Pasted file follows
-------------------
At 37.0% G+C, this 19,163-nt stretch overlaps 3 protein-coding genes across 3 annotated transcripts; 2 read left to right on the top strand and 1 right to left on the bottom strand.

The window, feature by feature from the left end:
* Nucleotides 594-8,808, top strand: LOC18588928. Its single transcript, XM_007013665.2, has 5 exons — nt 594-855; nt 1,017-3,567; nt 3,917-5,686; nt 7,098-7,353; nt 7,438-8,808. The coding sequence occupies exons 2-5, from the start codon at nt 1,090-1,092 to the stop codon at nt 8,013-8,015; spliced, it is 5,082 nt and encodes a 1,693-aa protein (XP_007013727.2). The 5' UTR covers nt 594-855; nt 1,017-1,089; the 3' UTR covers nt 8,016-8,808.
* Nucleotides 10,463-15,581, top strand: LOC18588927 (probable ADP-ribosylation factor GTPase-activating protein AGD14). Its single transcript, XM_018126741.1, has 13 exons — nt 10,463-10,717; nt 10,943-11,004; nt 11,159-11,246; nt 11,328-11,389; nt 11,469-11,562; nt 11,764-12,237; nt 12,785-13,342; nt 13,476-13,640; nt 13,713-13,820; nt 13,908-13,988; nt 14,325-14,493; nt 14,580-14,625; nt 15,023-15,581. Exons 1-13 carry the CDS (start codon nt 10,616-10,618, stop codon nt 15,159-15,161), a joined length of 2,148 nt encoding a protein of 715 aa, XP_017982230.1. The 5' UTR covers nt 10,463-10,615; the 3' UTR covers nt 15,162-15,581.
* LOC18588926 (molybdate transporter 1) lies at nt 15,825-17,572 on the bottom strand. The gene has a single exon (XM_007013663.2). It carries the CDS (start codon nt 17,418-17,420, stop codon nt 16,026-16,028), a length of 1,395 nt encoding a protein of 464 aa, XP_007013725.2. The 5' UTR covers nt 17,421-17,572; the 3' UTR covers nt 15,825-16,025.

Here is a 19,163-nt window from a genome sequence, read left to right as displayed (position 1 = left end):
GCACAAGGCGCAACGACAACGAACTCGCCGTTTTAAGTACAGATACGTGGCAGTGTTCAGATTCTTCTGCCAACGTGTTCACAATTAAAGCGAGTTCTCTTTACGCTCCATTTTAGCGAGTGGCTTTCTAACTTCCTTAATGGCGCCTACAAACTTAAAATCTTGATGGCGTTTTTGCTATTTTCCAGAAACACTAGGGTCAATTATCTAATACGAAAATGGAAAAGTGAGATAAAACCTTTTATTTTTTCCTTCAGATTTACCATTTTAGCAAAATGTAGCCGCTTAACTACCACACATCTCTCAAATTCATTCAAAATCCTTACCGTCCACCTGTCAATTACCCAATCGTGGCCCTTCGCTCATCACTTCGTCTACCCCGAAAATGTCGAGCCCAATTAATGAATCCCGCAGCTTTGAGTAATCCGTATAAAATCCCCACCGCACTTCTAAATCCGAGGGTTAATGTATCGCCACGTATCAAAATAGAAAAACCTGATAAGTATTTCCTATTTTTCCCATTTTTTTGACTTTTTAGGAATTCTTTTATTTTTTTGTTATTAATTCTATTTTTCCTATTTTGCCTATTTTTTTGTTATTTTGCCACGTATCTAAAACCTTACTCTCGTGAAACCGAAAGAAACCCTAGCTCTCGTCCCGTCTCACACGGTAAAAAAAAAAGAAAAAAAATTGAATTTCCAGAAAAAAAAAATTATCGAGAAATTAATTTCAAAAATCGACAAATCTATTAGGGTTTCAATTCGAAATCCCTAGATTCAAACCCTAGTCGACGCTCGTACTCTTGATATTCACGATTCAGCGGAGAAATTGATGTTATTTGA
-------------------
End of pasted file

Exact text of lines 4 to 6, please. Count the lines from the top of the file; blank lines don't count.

* Nucleotides 10,463-15,581, top strand: LOC18588927 (probable ADP-ribosylation factor GTPase-activating protein AGD14). Its single transcript, XM_018126741.1, has 13 exons — nt 10,463-10,717; nt 10,943-11,004; nt 11,159-11,246; nt 11,328-11,389; nt 11,469-11,562; nt 11,764-12,237; nt 12,785-13,342; nt 13,476-13,640; nt 13,713-13,820; nt 13,908-13,988; nt 14,325-14,493; nt 14,580-14,625; nt 15,023-15,581. Exons 1-13 carry the CDS (start codon nt 10,616-10,618, stop codon nt 15,159-15,161), a joined length of 2,148 nt encoding a protein of 715 aa, XP_017982230.1. The 5' UTR covers nt 10,463-10,615; the 3' UTR covers nt 15,162-15,581.
* LOC18588926 (molybdate transporter 1) lies at nt 15,825-17,572 on the bottom strand. The gene has a single exon (XM_007013663.2). It carries the CDS (start codon nt 17,418-17,420, stop codon nt 16,026-16,028), a length of 1,395 nt encoding a protein of 464 aa, XP_007013725.2. The 5' UTR covers nt 17,421-17,572; the 3' UTR covers nt 15,825-16,025.

Here is a 19,163-nt window from a genome sequence, read left to right as displayed (position 1 = left end):